Header tags come in a variety of flavors, H1 through H6, as the number becomes larger it becomes less important in the hierarchy of the page, as well as for SEO purposes. Not all the tags are required, but an H1 tag is very important and should always be included. The H1 tag can contain either the same information as the page title or the optimized page keywords. H2 tags and lower are analogous to chapters (and subchapters) within a book, with the book title being the H1 tag.

Historically meta keywords, which exist in the HTML of your site versus as text on the actual web page, told search engines which keywords were related to your page. However, over time, the usage or value of the keyword tag by search engines has drastically diminished due to keyword “stuffing” and other abusive black hat SEO practices. As a result, search engine algorithms have become better at understanding web page content and today web pages are crawled looking for keyword usage within the context of the page. Where, when, and how often words are used have become important factors in determining the relevance of a page. These keywords are a major part of what search engines compare against when looking at the search terms used by search engine users. Therefore, creating a unique keyword focus for every page on your site should be a goal to avoid duplicate content or diluting your optimization efforts.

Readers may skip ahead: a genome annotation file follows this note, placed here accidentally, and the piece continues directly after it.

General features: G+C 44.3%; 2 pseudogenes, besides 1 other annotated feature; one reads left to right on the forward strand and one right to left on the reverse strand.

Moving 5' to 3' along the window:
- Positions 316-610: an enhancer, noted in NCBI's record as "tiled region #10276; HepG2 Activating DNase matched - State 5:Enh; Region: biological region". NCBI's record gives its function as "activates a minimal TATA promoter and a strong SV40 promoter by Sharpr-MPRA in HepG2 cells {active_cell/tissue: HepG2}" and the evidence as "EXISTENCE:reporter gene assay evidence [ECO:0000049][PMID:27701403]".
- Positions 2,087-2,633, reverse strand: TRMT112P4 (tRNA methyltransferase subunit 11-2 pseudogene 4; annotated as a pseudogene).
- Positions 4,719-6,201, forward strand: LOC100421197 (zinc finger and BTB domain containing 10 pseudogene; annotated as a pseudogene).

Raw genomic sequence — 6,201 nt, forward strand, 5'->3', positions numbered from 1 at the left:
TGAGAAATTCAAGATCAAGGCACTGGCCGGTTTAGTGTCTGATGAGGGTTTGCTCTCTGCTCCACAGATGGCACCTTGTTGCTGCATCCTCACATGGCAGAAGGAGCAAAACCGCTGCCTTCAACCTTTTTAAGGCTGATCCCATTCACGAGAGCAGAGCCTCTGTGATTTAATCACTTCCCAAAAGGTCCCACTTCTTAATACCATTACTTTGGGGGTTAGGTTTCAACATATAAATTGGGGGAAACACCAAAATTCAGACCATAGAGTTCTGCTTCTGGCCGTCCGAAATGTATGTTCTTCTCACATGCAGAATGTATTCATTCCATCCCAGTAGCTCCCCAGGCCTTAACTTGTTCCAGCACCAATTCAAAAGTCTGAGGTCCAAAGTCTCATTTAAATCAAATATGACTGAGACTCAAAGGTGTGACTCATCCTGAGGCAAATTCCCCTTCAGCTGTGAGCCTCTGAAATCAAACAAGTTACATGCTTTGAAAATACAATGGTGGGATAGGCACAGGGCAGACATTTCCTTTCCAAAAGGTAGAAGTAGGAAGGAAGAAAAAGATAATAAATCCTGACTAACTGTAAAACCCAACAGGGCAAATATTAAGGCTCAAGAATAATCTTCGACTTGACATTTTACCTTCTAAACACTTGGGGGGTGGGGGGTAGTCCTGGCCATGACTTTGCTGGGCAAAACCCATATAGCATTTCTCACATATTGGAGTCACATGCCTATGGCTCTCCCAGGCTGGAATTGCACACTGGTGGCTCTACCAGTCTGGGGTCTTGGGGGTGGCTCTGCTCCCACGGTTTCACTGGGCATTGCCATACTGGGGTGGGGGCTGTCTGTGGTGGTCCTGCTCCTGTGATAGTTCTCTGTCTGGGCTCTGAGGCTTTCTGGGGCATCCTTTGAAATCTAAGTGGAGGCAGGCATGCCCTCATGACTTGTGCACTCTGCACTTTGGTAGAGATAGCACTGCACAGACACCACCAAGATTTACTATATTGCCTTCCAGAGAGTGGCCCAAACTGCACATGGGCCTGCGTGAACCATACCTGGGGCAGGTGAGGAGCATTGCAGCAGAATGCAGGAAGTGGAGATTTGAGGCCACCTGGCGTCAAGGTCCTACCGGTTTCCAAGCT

Since search engine algorithms aren’t human, they utilize text and certain structures and coding indications to understand what the particular page in question is about. Some of these elements are not readily visible to humans, such as alternative text (usually referred to as alt text) for images. Alt text is important as it provides greater context to crawlers as well as providing indexable keywords for use in image-based searches. Screen readers also rely on alt tags to help give context to what’s happening on a page for people with vision impairments, as well as other uses. Usability is an important factor in the way search engines rank sites today, so alt text should not be ignored. In a simplified explanation, the best content to search engines is content that fills a need. In order for content to fill a need, all of the following aspects should be considered:

  • Unique & Valuable Content
    • This can include thought leadership information, unique content, exhaustive product information, demonstration images or videos, and more.